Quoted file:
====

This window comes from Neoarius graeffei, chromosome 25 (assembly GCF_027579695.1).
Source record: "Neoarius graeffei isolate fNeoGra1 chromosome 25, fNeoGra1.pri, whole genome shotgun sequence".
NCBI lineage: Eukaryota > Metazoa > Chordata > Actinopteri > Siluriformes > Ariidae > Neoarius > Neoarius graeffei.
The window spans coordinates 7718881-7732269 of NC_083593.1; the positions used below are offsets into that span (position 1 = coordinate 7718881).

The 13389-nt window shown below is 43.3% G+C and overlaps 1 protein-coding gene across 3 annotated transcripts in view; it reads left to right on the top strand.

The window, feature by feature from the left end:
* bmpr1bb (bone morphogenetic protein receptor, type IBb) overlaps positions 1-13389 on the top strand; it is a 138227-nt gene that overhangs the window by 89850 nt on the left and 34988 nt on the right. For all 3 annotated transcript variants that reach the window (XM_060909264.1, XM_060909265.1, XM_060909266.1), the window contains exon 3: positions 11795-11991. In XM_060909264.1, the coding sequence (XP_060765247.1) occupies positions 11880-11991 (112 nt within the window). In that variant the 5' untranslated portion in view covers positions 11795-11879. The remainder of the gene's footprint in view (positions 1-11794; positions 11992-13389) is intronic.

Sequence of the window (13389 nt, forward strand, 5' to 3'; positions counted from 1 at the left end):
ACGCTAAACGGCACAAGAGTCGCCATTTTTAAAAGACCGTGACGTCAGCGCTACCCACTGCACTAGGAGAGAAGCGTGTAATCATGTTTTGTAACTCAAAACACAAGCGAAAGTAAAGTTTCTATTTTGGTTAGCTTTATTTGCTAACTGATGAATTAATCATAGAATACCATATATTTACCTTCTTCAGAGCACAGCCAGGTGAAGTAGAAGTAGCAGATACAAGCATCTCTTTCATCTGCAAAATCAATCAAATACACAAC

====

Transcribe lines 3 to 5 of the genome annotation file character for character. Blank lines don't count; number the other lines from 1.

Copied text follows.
NCBI lineage: Eukaryota > Metazoa > Chordata > Actinopteri > Siluriformes > Ariidae > Neoarius > Neoarius graeffei.
The window spans coordinates 7718881-7732269 of NC_083593.1; the positions used below are offsets into that span (position 1 = coordinate 7718881).

The 13389-nt window shown below is 43.3% G+C and overlaps 1 protein-coding gene across 3 annotated transcripts in view; it reads left to right on the top strand.